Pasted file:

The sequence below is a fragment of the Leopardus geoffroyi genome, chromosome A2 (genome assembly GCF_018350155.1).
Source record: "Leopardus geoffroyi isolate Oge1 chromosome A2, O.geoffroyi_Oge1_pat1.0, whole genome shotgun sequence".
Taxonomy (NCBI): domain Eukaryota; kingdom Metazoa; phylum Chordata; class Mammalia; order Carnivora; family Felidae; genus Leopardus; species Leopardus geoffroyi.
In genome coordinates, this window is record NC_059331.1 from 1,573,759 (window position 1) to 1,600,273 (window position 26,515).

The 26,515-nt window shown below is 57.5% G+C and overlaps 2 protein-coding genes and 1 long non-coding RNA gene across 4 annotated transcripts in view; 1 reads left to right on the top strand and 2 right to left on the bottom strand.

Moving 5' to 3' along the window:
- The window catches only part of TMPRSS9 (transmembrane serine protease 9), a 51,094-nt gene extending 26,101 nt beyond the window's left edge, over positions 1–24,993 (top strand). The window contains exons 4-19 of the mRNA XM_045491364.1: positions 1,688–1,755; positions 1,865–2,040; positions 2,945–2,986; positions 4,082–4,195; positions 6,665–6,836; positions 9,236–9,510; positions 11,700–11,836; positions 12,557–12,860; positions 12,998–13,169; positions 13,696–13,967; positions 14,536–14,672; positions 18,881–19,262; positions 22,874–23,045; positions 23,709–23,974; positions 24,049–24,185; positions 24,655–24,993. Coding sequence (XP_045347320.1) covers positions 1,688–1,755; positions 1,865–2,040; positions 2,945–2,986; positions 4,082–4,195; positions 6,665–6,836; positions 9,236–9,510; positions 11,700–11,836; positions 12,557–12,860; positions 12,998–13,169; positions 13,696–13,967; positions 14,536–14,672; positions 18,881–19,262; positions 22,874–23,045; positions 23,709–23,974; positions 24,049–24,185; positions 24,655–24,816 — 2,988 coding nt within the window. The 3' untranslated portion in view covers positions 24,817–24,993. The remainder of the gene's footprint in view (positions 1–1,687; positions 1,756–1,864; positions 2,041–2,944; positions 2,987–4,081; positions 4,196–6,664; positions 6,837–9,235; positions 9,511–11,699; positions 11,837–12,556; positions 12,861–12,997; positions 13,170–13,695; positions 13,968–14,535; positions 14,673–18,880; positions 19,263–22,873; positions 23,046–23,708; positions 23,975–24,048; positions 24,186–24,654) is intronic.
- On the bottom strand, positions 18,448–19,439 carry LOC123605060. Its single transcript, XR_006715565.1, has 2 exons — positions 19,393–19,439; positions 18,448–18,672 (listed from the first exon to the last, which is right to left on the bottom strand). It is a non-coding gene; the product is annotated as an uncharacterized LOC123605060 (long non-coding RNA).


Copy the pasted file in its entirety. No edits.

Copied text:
The sequence below is a fragment of the Leopardus geoffroyi genome, chromosome A2 (genome assembly GCF_018350155.1).
Source record: "Leopardus geoffroyi isolate Oge1 chromosome A2, O.geoffroyi_Oge1_pat1.0, whole genome shotgun sequence".
Taxonomy (NCBI): domain Eukaryota; kingdom Metazoa; phylum Chordata; class Mammalia; order Carnivora; family Felidae; genus Leopardus; species Leopardus geoffroyi.
In genome coordinates, this window is record NC_059331.1 from 1,573,759 (window position 1) to 1,600,273 (window position 26,515).

The 26,515-nt window shown below is 57.5% G+C and overlaps 2 protein-coding genes and 1 long non-coding RNA gene across 4 annotated transcripts in view; 1 reads left to right on the top strand and 2 right to left on the bottom strand.

Moving 5' to 3' along the window:
- The window catches only part of TMPRSS9 (transmembrane serine protease 9), a 51,094-nt gene extending 26,101 nt beyond the window's left edge, over positions 1–24,993 (top strand). The window contains exons 4-19 of the mRNA XM_045491364.1: positions 1,688–1,755; positions 1,865–2,040; positions 2,945–2,986; positions 4,082–4,195; positions 6,665–6,836; positions 9,236–9,510; positions 11,700–11,836; positions 12,557–12,860; positions 12,998–13,169; positions 13,696–13,967; positions 14,536–14,672; positions 18,881–19,262; positions 22,874–23,045; positions 23,709–23,974; positions 24,049–24,185; positions 24,655–24,993. Coding sequence (XP_045347320.1) covers positions 1,688–1,755; positions 1,865–2,040; positions 2,945–2,986; positions 4,082–4,195; positions 6,665–6,836; positions 9,236–9,510; positions 11,700–11,836; positions 12,557–12,860; positions 12,998–13,169; positions 13,696–13,967; positions 14,536–14,672; positions 18,881–19,262; positions 22,874–23,045; positions 23,709–23,974; positions 24,049–24,185; positions 24,655–24,816 — 2,988 coding nt within the window. The 3' untranslated portion in view covers positions 24,817–24,993. The remainder of the gene's footprint in view (positions 1–1,687; positions 1,756–1,864; positions 2,041–2,944; positions 2,987–4,081; positions 4,196–6,664; positions 6,837–9,235; positions 9,511–11,699; positions 11,837–12,556; positions 12,861–12,997; positions 13,170–13,695; positions 13,968–14,535; positions 14,673–18,880; positions 19,263–22,873; positions 23,046–23,708; positions 23,975–24,048; positions 24,186–24,654) is intronic.
- On the bottom strand, positions 18,448–19,439 carry LOC123605060. Its single transcript, XR_006715565.1, has 2 exons — positions 19,393–19,439; positions 18,448–18,672 (listed from the first exon to the last, which is right to left on the bottom strand). It is a non-coding gene; the product is annotated as an uncharacterized LOC123605060 (long non-coding RNA).